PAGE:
It’s 4:15 AM and my REM-induced travels are abruptly ended by my clock radio blaring Miranda Lambert. In silence, I get up, get dressed, and brush my teeth. In the workout room, I turn on the fan and put my bike shoes on. I spend 30 minutes on the bike, change shoes and put in 30 minutes on the Erg. I turn off the fan, turn out the lights in the work out room, and shut the door so that Buttercup does not eat any more of my gear. She is a young Boxer with a wicked addiction to Blistex. In the kitchen, I make a smoothie and drink it while checking my emails. I take a shower, put on my makeup and get dressed. I load up the Jeep, open the garage door, turn the Jeep on, back out and go to work. I do this every weekday. Mostly with unconscious precision. Oh sure, I have occasionally shown up for work in dark navy heels when I should have worn black but that is more an aging eyesight issue than an attention issue. I have never, for example, backed out before opening the garage door. The fact is that all of that is habit. I do it mostly without thinking, in the right order, and with nearly 100% accuracy. It is a habit set in a specific context. I am home. It is morning. It is a weekday. I don’t have to think about it all which is fortunate. Imagine how big our heads would have to be if we had to consciously think about every single thing we do, every time we do it. If every time we put our keys in the car, we had to remember how to drive or think about how to get to work, our noggins would have to be enormous to hold all those neurons. Most of what we do is routine and habitual. If you don’t believe me, think about what you did yesterday. Try to remember the details of what you did. I am not talking about the memorable events like a conversation with a friend. I am talking about the thousands of things you filtered out as routine and unimportant as you drove through life. Just the other day, my daughter drove us somewhere that I would usually drive to. I could not believe what I had missed on that trip I make hundreds of times. There was literally a huge new building on a corner that I had driven by repeatedly without notice. Missing a building is probably not a huge concern, but I know I miss other things being on autopilot. I know because I have an 18-year-old conscience living with me. When I ask her a question that she already answered when I was not fully present, she lets me know, “I literally told you this like 3 minutes ago.” Cue cringe and apology.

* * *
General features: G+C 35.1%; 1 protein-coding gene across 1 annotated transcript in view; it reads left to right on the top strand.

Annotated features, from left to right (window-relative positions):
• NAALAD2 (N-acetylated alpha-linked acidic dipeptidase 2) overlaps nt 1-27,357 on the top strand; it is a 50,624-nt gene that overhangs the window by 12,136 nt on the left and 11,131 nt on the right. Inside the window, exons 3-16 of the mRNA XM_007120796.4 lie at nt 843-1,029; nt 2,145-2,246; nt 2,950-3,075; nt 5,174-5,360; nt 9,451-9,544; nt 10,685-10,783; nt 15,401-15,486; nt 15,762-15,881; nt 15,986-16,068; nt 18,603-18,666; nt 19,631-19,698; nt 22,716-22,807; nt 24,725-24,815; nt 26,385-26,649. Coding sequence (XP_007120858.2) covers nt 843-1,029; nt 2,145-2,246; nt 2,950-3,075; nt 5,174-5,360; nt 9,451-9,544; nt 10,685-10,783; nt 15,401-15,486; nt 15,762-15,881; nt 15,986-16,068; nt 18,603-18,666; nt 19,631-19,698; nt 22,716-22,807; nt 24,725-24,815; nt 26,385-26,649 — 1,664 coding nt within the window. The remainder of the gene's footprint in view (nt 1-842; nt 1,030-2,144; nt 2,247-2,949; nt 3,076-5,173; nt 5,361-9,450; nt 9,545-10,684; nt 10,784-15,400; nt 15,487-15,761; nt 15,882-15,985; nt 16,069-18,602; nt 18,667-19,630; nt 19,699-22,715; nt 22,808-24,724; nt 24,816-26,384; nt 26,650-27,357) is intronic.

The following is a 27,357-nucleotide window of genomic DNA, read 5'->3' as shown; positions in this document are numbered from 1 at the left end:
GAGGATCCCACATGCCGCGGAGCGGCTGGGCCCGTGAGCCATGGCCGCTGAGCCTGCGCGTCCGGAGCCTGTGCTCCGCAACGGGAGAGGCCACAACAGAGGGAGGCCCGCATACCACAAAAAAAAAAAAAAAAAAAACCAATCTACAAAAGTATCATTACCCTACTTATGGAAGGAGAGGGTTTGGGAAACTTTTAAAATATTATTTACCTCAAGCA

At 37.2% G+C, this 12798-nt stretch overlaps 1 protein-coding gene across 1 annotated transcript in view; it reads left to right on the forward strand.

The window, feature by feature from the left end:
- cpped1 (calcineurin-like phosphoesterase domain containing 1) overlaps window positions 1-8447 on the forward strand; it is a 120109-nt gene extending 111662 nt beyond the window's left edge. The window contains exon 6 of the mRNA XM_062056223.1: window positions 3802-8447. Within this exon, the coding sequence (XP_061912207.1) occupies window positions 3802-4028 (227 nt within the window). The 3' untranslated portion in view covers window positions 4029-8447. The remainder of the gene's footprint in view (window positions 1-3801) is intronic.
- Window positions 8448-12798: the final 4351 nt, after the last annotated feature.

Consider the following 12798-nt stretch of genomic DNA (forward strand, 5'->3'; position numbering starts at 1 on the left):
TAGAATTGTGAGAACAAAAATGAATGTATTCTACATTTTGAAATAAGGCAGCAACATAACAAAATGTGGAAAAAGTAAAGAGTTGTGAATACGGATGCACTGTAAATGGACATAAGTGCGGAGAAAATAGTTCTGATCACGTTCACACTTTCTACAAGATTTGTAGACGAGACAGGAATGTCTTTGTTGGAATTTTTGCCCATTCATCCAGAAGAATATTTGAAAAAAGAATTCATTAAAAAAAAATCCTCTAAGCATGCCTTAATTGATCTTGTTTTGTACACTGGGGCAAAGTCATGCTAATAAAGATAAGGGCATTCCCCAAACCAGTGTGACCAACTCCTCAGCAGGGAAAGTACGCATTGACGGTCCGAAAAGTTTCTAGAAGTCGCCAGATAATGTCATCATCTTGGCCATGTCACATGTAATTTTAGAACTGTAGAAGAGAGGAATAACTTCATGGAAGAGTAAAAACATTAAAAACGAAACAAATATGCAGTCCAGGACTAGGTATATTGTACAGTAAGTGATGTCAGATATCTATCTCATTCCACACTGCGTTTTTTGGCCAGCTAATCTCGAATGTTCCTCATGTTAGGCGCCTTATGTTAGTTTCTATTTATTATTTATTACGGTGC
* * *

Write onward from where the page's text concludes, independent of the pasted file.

The truth is that not all habits are bad. They save us time. Driving to work would take forever if I had to think about every little action it takes to get there. Red light means stop. I should stop. How do I do that again? Foot on the brake and clutch. Is it the right foot brake or left foot to brake? Habits save us from needing that enormous head of neurons I mentioned before. Habits leave room for things we think are more important. If I don’t have to think about rotating my leg on the bike, I can mentally compose my blog for example. However, not being fully present, and therefore missing my life as it is actually happening right now, is a drawback to practicing habits. In addition, many habits are actually unhealthy, harmful, or simply unwanted, as Hugh Byrne points out in The Here-and-Now Habit. Though even the negative habits develop out of a positive intention, they are nonetheless harmful. Smoking, for example, is often used as an attempt to combat anxiety and overeating is often used to provide a sense of comfort. Some people use alcohol and drugs to numb themselves to emotional or psychological pain. Gambling gives some people a thrilling rush of adrenalin. Unfortunately, those habits must be continually fed and, worse, they are often followed by painful consequences. These are the extremes, of course, and the hardest to change.